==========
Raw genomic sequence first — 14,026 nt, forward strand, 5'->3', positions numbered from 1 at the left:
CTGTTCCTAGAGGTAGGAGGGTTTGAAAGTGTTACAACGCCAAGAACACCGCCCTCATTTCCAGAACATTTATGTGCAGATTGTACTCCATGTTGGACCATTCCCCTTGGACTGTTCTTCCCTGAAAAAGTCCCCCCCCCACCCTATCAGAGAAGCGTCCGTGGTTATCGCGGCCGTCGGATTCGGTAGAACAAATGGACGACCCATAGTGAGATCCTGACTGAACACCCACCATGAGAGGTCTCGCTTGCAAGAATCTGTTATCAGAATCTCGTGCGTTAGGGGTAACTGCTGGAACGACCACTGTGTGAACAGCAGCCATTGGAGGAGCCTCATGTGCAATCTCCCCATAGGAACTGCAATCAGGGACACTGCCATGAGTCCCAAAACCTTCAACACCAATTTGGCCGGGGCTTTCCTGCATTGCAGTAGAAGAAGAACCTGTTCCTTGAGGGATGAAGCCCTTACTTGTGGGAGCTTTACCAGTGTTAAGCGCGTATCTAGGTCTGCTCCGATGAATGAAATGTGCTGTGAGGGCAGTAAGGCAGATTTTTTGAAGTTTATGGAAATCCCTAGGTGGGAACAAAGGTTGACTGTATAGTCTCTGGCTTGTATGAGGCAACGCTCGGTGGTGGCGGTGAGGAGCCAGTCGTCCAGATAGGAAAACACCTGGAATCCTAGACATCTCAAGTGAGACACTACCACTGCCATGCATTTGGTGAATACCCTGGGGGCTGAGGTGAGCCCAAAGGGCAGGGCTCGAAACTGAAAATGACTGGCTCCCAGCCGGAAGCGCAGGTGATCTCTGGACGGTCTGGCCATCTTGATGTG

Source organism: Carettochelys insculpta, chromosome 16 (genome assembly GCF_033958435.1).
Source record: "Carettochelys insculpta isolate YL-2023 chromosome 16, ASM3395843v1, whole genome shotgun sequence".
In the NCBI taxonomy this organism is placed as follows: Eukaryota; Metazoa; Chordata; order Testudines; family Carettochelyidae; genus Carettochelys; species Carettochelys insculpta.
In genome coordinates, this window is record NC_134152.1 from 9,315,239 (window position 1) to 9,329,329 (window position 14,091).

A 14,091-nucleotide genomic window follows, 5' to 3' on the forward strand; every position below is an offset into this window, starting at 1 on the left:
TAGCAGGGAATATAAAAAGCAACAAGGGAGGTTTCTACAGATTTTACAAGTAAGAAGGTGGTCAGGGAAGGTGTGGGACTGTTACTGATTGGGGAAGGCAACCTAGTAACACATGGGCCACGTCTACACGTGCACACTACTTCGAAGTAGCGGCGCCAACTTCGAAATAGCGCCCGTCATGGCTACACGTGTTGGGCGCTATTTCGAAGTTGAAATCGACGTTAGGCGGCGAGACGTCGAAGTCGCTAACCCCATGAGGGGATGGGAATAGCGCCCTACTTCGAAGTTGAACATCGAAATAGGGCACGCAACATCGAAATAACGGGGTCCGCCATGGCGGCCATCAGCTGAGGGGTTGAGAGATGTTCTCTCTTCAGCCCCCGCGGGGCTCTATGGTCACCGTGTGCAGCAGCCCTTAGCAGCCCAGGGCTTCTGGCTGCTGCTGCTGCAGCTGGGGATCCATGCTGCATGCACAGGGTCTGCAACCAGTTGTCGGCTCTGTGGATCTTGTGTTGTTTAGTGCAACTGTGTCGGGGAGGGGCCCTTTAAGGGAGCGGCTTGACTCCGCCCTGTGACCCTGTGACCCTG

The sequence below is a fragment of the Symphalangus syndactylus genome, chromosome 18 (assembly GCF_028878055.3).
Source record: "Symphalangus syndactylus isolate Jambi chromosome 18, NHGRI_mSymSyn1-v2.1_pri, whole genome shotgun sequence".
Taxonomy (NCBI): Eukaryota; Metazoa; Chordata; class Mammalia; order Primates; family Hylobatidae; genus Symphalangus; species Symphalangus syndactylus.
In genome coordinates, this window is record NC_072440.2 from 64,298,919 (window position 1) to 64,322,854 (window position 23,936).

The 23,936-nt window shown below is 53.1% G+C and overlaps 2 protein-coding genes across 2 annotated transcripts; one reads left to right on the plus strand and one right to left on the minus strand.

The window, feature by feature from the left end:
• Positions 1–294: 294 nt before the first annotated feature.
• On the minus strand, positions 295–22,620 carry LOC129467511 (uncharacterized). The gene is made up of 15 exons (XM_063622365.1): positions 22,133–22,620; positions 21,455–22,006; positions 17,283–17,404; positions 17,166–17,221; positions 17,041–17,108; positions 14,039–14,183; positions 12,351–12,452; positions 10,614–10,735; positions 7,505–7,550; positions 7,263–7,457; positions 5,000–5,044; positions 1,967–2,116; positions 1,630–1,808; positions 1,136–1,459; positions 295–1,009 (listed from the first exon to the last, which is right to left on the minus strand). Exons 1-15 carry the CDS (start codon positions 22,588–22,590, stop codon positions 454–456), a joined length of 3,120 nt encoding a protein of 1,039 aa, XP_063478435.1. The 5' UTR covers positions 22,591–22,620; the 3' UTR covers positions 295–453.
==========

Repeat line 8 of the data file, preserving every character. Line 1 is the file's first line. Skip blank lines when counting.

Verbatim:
TAGCAGGGAATATAAAAAGCAACAAGGGAGGTTTCTACAGATTTTACAAGTAAGAAGGTGGTCAGGGAAGGTGTGGGACTGTTACTGATTGGGGAAGGCAACCTAGTAACACATGGGCCACGTCTACACGTGCACACTACTTCGAAGTAGCGGCGCCAACTTCGAAATAGCGCCCGTCATGGCTACACGTGTTGGGCGCTATTTCGAAGTTGAAATCGACGTTAGGCGGCGAGACGTCGAAGTCGCTAACCCCATGAGGGGATGGGAATAGCGCCCTACTTCGAAGTTGAACATCGAAATAGGGCACGCAACATCGAAATAACGGGGTCCGCCATGGCGGCCATCAGCTGAGGGGTTGAGAGATGTTCTCTCTTCAGCCCCCGCGGGGCTCTATGGTCACCGTGTGCAGCAGCCCTTAGCAGCCCAGGGCTTCTGGCTGCTGCTGCTGCAGCTGGGGATCCATGCTGCATGCACAGGGTCTGCAACCAGTTGTCGGCTCTGTGGATCTTGTGTTGTTTAGTGCAACTGTGTCGGGGAGGGGCCCTTTAAGGGAGCGGCTTGACTCCGCCCTGTGACCCTGTGACCCTG